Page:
Authorized Smuggling

Yesmoke's “Gray Market Shop” is going ahead full speed.

By May 22nd 2006, 971,750 cartons had been sold, purchased by “off shore” companies and shipped off to unknown destinations.

If the parallel market for cigarettes (“Gray Market”), is the primary source of supply for smuggling, the Gray Market Shop of the has very probably become the online shop of smugglers.

Today all you need to do is connect to Internet, choose from an assortment of all the most popular brands, make your purchase (minimum = 1 container) and request shipment of the cigarettes to any destination in the world… all absolutely confidential. And it’s all done legally and openly. Prodigies of science and technology!


It all began on that fateful November 16th 2004 at New York’s JFK Airport, with a memorable raid, worthy of the most thrilling Hollywood productions: over 200 agents attacked, before the astounded pilots, a DHL Boeing 767 that was carrying 150,000 cartons of cigarettes of the online store of

DHL Cargo

The “smugglers” airplane

The cigarettes had been purchased by American customers; the packs all had customs declarations and they were directed to the American Customs Inspection. But the Customs Dept. (we believe in order to not open a new legitimate and economical sales channel, that skipped over a long series of intermediaries and was not under the control of Philip Morris) for 5 years had always let these packages pass as “Duty Free” cigarettes.

In fact, the “Tobacco Napster,” as Yesmoke was called by the press, was selling, already back in January 2000, over 6 million cartons of cigarettes per year, of all tobacco brands and all producers.

“A blitz like this had never been seen before, the largest seizure of contraband cigarettes in the history of the United States,” the newspapers reported.

And soon after, at dawn on Friday December 17th 2004 (Friday the 17th is the unluckiest day of the year for Italians), Italian law enforcement forces raided the Italian offices of Yesmoke and the homes of its collaborators. Philip Morris, in this way thought it had completed the job started at J. F. Kennedy, probably hoping to see the Yesmoke owners arrested.

The “good guys” of the Guardia di Finanza (Italian Financial Police Force), at the time still a bit confused on the concept of cops and robbers, probably hoped to find great hordes of cartons of “Duty-free” cigarettes in these places and probably intended to apply the law rigorously, much to the joy of Philip Morris and its Italian supporters … but things didn’t go that way.

In fact, if one is found with more than 25 cartons of cigarettes without tax stamps (to be exact: 10 kg of tobacco, Law 291 bis, DPR 23/1/73, no. 43), even if they were bought at airport duty-free shops by a number of people or in several journeys, with the rigorous application of the law, the person can be arrested. Basically, it would be a case of “special” treatment.

But unfortunately, for Yesmoke’s foes, except for 2 grams of poor-quality Marijuana and a couple of packs of Marlboros purchased at the local tobacco shop, there was no sign of any “Duty-free” cigarettes.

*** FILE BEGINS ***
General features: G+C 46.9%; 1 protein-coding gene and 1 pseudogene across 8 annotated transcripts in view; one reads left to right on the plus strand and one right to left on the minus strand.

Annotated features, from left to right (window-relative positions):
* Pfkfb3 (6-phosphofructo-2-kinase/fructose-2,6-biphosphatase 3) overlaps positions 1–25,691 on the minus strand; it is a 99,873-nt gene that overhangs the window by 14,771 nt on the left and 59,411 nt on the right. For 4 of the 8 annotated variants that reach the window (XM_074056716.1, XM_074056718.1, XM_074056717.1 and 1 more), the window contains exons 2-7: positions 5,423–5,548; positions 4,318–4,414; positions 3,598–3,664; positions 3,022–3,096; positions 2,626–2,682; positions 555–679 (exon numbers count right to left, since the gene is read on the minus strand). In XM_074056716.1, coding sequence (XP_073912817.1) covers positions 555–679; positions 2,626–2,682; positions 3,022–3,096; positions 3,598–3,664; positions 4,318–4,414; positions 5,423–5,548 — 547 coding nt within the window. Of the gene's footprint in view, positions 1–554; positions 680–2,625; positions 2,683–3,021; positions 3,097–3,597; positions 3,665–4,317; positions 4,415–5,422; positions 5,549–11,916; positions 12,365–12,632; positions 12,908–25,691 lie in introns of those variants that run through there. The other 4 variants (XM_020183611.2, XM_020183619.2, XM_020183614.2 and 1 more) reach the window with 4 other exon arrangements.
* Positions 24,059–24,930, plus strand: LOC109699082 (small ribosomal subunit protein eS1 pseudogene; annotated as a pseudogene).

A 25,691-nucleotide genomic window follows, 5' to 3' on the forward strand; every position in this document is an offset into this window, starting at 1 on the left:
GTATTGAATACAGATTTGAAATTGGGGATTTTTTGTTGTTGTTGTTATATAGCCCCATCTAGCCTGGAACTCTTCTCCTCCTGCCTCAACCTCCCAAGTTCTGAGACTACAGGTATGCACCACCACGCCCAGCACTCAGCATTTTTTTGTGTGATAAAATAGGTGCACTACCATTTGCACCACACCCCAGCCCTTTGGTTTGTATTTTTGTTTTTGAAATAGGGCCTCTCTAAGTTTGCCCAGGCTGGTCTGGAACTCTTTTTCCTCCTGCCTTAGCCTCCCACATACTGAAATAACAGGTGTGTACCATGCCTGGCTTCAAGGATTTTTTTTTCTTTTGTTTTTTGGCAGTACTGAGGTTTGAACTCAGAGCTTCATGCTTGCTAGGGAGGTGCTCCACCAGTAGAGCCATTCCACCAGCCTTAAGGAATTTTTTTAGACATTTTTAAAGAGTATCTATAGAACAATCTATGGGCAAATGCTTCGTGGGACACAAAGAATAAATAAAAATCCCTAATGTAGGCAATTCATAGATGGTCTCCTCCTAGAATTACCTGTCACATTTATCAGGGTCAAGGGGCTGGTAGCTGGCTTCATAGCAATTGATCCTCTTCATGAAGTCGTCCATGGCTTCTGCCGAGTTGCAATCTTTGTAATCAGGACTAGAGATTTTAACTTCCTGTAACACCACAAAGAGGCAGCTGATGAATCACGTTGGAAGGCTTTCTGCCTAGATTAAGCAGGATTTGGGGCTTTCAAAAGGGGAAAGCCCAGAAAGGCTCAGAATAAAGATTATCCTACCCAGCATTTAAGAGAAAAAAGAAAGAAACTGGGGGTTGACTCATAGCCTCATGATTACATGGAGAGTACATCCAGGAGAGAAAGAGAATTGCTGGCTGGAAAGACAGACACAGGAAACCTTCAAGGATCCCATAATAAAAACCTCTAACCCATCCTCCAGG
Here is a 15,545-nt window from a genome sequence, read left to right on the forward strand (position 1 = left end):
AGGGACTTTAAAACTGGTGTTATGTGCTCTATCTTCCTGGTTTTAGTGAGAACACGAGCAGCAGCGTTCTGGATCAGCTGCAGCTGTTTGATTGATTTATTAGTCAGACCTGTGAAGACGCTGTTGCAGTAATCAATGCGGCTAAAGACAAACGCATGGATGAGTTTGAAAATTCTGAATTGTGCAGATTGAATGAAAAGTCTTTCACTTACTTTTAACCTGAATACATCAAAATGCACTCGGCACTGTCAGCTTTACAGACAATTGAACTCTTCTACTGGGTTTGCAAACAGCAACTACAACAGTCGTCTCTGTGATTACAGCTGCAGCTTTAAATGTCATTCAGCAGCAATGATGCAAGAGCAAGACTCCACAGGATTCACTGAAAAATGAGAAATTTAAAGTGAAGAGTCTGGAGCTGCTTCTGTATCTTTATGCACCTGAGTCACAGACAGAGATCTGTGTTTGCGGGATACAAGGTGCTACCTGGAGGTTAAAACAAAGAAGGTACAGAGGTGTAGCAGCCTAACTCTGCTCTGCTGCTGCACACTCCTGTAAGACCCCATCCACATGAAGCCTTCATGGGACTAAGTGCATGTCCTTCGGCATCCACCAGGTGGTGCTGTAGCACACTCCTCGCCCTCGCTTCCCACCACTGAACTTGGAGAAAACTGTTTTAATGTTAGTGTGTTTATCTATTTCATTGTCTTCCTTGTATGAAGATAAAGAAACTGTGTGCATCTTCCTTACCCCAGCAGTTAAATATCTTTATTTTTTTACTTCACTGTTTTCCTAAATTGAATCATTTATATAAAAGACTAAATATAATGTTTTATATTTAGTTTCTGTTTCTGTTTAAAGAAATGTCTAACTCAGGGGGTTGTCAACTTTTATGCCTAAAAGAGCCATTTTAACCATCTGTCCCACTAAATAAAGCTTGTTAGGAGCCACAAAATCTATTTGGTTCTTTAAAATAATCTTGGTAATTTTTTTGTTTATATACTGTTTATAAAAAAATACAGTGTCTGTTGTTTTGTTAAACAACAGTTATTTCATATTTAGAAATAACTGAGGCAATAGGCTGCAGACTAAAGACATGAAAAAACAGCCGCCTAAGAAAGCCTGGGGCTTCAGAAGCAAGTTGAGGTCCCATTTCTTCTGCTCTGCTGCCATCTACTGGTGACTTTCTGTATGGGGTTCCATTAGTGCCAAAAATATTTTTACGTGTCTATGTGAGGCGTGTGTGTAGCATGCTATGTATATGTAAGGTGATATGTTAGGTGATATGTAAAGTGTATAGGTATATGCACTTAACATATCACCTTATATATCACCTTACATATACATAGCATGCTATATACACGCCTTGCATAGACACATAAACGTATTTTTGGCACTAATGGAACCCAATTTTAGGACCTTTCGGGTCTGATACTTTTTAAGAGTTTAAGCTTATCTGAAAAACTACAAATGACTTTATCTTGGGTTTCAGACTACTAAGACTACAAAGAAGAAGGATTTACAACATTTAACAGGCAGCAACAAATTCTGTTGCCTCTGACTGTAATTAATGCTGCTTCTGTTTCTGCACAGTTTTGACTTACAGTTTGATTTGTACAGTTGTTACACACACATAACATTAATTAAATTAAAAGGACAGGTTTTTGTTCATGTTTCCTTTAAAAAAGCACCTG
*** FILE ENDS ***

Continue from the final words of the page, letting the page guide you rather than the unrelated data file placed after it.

In the days that followed, some compliant newspapers went wild publishing ridiculous articles on the event, made up mostly of falsehoods and coarse typically Italian intimidations that insinuated disturbing scenarios of Mafia association; these reports were no doubt inspired also by the superficial, groundless articles published shortly before in American newspapers.

Coming back to the American scene, unfortunately, starting from that fateful blitz on November 16th, 2004 at the New York Airport, all cigarettes coming from the “Tobacco Napster,” whatever the brand and maker, were systematically confiscated as soon as they arrived on American soil in the name of the “fight against smuggling.” And this in spite of the fact that the goods were always accompanied by all the necessary customs documents.

So Yesmoke, finding it impossible to sell cigarettes retail online in the States, where it had most of its customers, found itself stuck with its warehouses full of millions of cartons of cigarettes.

“Smuggling Lessons”

It’s clear to anyone that the parallel market, though completely legal, can be a source of supply for contraband. Moreover, manufacturers and authorities all agree that smuggling must be stopped, first of all, by not placing any more cigarettes on this market, but also, we would add, by removing those that are already there.

There is an interesting article, published on February 1st 2005 in the online magazine The article is favorably mentioned in the OLAF site, and it was published on the site in the same month. It involves Philip Morris and the purpose of its July 2004 Agreement with the European Commission, in which the Tobacco Giant undertook to pay 1.25 billion dollars to compensate, and close the issue of the damage done with cigarette smuggling.

According to this authoritative publication, the sum that Philip Morris has to pay, in instalments of 125 million dollars each year, interest-free, is inadequate and ridiculous. It is an agreement that needs to be more closely examined with appropriate investigations, we would add.

Romano Prodi

Romano Prodi

“I welcome the conclusion of the negotiations of this important agreement. This agreement is to the advantage of the EU to protect its financial interests,” said Commission President Romano Prodi.

In this article, the starting point is the 82,000 cartons blocked at the New Yorker Airport. Here is what Baselinemag says: “If you ask Philip Morris, these cartons are being shipped by an unauthorized distributor, and the company has taken Otamedia (Yesmoke) to court to stop its illicit (according to Philip Morris) supply chain in its tracks.”